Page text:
Epilepsy and Mont Blanc…

Picture the scene. Azure skies, shimmering burnt-orange sun, pristine white snow glistening under the sun’s rays. The majestic peak of Mont Blanc as the backdrop. Yes, I’m on a school ski trip.

Courmayeur. Nestled beautifully on the Italian side of the Alps in the Aosta Valley. Beautiful. At 15 years old, I’d never seen anything like it. I remember clearly my first glimpse of the mountain range and how I was struck at the sheer enormity of it. We’d travelled via coach and ferry to get here and, for me, it was totally worth that horrendous journey. So, we’re decked out in our ski-attire, we’ve been fitted for boots and skis, we’ve got our identifying yellow hats with a red bobble – the epitome of high fashion. We’re skiing! First few attempts on the baby bowl went pretty well. We were divided into small groups, attached to an instructor and dispatched to the mountain ski runs proper. My excitement was palpable. I was loving every moment.

So, we’re at the top of a run. The girl in front of me falls and I swerve to avoid ploughing into the back of her. All of a sudden, my skis are pointing straight down the mountain and I’m off on the run that will change my life forever. I knew I was going too fast, I knew that I was no longer on the marked run, I knew I could see too many rocks, I knew I was way outta my league. I couldn’t slow down, I couldn’t get my legs to snow plough. I decided that I’d try to slow myself by sitting down. Big mistake. My skis flew over my head. My poles left my side. I started to snowball through the rock outcrops. I’m head over heels. Arse over tit, as my Dad would say. The mountain tires of its game with me and spits me onto a pile of snow.

I lie there. Motionless. Then I giggle a bit and decide I better go find my skis, poles, boot and dignity. The movement sends the instructor down to me. I’ve covered quite a distance. He’d packed off the rest of the group with another instructor and he came to get me. He was a bit shocked that I was alive. According to him, I shouldn’t have survived. I looked back up to where I’d started and I saw the all the rocks and ice that I’d tumbled through. He said he was about to radio for air-rescue to get me off the mountain when he saw my bobble hat move. He checked me over, saw that I was in actual fact ok, then went to collect my belongings which were strewn over the mountainside. It took hours to traverse back up the side of Mont Blanc and rejoin my group. I was awarded Most Spectacular Fall of the Season and I thought no more about it.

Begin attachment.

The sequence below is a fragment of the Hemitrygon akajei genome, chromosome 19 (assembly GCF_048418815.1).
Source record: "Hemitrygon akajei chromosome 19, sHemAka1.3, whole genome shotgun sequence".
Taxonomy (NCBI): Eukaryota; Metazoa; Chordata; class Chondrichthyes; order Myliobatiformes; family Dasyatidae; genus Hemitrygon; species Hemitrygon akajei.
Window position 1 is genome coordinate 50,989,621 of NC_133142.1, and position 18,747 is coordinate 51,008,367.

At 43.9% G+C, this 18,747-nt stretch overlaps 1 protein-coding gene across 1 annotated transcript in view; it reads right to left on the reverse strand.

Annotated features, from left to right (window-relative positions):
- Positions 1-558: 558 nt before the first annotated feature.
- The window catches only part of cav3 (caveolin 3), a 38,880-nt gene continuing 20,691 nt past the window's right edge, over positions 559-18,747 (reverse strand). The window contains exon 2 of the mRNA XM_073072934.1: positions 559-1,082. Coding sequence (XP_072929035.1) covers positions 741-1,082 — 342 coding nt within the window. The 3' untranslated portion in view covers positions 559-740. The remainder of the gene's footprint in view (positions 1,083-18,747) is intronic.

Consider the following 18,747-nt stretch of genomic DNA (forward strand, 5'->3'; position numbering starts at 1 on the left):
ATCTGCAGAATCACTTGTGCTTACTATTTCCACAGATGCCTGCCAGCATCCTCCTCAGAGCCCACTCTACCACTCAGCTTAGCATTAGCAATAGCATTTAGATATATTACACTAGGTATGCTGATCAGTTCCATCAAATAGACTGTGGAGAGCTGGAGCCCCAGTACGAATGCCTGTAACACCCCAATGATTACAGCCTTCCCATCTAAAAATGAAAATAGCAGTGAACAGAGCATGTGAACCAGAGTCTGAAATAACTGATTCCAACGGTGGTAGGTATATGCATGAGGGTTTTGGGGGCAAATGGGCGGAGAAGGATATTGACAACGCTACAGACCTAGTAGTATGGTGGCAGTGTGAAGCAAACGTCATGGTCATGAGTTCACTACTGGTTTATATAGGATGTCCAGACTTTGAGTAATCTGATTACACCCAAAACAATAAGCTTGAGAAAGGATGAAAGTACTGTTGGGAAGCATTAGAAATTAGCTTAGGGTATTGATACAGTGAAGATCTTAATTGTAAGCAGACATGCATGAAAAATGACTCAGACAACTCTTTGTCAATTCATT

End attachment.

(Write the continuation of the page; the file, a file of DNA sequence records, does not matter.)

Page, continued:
For years I believed that fall caused my epilepsy. In actual fact, it probably just triggered the gene I carry that pre-disposes me to the condition. In truth, I’ll probably never know. I have skied since. I went on a school ski trip a year later. You will notice that at no point did a helmet feature in the story. This was the ’80s and thinking back I can’t remember seeing anyone on the mountain wearing a helmet. It was a few years after that fateful trip that I was diagnosed with epilepsy and the skiing incident became a suspect. I didn’t ski again until I was 29 and in New Zealand. My bf at the time was a very good skier, our friend who was travelling with us at that point had never skied before in his life and then there was me. Nervous but excited. Bf was dispatched to go do his own thing and be free. Friend and me, stuck together and laughed so much. We had great fun. He skied forwards, I skied backwards and we had hysterics. Adrenalin coursed through my body and I felt truly alive. My confidence was restored and I added that day to my list of moments.

I love those adrenalin-filled moments. Every sensation is heightened, every feeling magnified and the sheer joy of being alive bursts out of my being. Fight, flight or freeze. I’m smiling writing this as I think of other moments. My time as a bear-whisperer, hmm, I guess I’ll get to that; the first time I wake-boarded; the first time I drove a speedboat; the first time I jet-skied; the first time I jumped off the high board. So many moments.

Epilepsy, for me, is a life sentence. It will be with me always. I won’t grow out of it and it will be the bane of my life. It makes every one of my moments sweeter and every one of my depressions deeper. But it will not beat me. Sometimes it will win the battle, but there is no doubt in my mind that I will win the war. It is a life sentence, not a death sentence.

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